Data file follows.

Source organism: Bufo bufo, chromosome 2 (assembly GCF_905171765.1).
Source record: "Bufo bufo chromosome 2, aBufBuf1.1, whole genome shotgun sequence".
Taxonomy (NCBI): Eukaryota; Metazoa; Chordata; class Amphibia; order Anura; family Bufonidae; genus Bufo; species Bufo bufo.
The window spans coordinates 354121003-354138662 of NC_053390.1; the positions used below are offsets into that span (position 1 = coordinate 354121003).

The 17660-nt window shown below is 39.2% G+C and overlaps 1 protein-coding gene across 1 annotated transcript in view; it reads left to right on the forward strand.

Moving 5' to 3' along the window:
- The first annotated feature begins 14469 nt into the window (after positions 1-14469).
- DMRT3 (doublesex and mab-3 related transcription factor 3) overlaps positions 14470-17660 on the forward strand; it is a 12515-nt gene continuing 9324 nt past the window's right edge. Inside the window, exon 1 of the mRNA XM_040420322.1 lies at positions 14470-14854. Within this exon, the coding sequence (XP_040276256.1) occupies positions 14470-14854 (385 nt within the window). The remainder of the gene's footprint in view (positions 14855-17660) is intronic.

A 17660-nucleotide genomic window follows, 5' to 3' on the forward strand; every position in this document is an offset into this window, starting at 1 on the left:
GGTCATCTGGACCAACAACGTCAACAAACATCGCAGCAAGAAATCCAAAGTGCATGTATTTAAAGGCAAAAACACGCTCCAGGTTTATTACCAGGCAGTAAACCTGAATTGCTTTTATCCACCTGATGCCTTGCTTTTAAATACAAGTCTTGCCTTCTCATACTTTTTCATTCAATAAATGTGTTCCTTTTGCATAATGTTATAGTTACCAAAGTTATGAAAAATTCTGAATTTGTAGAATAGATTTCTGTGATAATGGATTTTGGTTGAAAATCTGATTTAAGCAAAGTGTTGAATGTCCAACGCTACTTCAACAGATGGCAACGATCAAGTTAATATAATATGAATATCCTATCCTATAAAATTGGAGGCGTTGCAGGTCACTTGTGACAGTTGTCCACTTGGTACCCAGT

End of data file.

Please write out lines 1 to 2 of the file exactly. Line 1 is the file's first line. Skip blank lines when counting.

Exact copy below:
Source organism: Bufo bufo, chromosome 2 (assembly GCF_905171765.1).
Source record: "Bufo bufo chromosome 2, aBufBuf1.1, whole genome shotgun sequence".